Erianin [2-Methoxy-5-(2-(3,4,5-trimethoxyphenyl)-ethyl)-phenol], a natural bibenzyl compound derived from Dendrobium chrysotoxum Lindl., has been used as a herbal drug for thousands of years in traditional Chinese medicine (TCM) due to its antipyretic and analgesic effects [13]. Previous phytochemical studies have reported that erianin possessed multiple pharmacological activities, including antioxidative, antitumor activity [14]. In addition, erianin has been reported to inhibit cell proliferation and induce apoptosis in human promyelocytic leukemia HL-60 cells, and human cervical cancer HeLa cells via PI3K/Akt, ERK signaling and mitochondria-based apoptosis pathways [15]. However, whether erianin suppresses the growth of human HCC cells and its underlying molecular mechanisms behind these effects remain unclear. Thus, in the present study, we explored, for the first time, the effects of erianin on HCC cells and its underlying mechanisms, which may bring new hope for HCC treatment.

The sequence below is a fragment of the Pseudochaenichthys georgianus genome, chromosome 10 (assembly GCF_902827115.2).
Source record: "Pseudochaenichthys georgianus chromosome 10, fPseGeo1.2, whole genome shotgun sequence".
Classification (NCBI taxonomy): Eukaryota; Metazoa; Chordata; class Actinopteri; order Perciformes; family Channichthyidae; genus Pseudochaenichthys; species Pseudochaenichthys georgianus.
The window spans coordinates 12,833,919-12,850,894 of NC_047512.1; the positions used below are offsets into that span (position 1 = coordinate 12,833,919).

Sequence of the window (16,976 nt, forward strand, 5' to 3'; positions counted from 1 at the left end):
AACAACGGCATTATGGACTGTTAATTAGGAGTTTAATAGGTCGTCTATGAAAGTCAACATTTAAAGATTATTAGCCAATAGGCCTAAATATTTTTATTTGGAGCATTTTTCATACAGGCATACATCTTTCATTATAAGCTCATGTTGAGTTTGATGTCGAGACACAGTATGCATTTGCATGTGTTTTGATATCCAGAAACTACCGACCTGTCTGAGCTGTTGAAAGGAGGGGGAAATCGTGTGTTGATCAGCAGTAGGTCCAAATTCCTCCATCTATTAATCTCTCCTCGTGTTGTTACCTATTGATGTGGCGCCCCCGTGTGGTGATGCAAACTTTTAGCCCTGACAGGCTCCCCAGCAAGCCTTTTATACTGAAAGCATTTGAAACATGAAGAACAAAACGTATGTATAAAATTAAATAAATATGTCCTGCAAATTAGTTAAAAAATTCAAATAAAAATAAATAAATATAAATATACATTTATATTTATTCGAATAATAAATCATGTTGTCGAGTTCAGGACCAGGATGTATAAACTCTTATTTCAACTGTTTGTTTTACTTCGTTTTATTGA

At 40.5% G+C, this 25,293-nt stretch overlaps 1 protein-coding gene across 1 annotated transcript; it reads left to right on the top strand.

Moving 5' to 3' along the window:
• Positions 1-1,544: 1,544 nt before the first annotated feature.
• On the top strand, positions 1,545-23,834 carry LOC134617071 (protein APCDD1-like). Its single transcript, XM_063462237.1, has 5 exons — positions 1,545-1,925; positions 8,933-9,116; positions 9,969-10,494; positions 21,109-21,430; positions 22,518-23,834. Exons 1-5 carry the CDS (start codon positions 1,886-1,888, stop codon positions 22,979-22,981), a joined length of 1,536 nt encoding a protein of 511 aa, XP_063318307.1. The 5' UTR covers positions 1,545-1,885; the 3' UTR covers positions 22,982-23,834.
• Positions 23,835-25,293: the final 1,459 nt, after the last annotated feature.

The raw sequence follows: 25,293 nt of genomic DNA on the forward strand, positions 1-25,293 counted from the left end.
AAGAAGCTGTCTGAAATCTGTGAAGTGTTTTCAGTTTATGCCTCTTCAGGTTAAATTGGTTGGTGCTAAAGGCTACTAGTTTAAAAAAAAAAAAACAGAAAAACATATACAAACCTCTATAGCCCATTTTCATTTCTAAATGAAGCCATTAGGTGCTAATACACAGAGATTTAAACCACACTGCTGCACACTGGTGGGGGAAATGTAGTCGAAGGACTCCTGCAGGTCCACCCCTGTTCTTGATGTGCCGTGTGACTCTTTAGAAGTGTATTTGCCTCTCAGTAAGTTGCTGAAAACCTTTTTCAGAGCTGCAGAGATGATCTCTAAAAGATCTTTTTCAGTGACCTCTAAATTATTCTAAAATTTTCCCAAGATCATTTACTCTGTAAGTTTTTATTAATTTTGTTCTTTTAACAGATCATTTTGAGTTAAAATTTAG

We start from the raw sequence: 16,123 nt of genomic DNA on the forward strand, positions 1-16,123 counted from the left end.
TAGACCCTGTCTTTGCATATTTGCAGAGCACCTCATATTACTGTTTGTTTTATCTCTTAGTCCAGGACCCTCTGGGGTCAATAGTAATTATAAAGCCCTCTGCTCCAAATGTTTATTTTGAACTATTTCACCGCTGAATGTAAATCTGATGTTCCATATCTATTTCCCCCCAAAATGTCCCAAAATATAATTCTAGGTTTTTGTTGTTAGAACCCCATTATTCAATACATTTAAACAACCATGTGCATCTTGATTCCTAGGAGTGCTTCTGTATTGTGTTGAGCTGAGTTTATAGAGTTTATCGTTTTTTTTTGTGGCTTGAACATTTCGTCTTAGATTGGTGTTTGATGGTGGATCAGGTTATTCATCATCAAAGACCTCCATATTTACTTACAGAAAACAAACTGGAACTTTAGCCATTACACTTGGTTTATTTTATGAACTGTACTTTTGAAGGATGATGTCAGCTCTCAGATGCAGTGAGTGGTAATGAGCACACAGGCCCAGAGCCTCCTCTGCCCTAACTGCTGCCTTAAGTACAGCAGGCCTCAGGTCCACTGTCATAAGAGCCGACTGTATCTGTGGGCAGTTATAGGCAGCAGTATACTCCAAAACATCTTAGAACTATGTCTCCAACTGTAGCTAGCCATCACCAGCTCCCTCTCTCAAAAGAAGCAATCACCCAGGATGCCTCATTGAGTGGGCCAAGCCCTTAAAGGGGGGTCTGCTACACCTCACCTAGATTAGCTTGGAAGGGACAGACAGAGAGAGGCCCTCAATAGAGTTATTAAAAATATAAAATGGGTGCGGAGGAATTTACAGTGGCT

Cell culture

HCC cells lines (SMMC-7721 and HepG2 cells) were routinely cultured in DMEM (Sigma–Aldrich, St. Louis, MO, U.S.A.) at 37°C, 5% CO2 and 95% humidity.

MTT assay

HCC cells were cultured and seeded on to 96-well plates. After 24 h, cells were treated with erianin (0, 10, 20, 30, 40 and 50 μM) for 24, 48 and 72 h. Then the MTT solution was added to the wells. The absorbance of the sample is read at a wavelength of 595 nm by the microplate reader.

Crystal Violet assay

The cultured cells (1.0 × 105 cells/ml) were seeded in nine-well plates and incubated overnight in an incubator. Cells were treated with various concentrations of erianin (0, 10, 20, 30, 40 and 50 μM) for 24, 48, 72 h, and then stained with Crystal Violet. The stained cells were thoroughly washed two to three times with tap water. An alignment observation or a monocular photographing was carried out.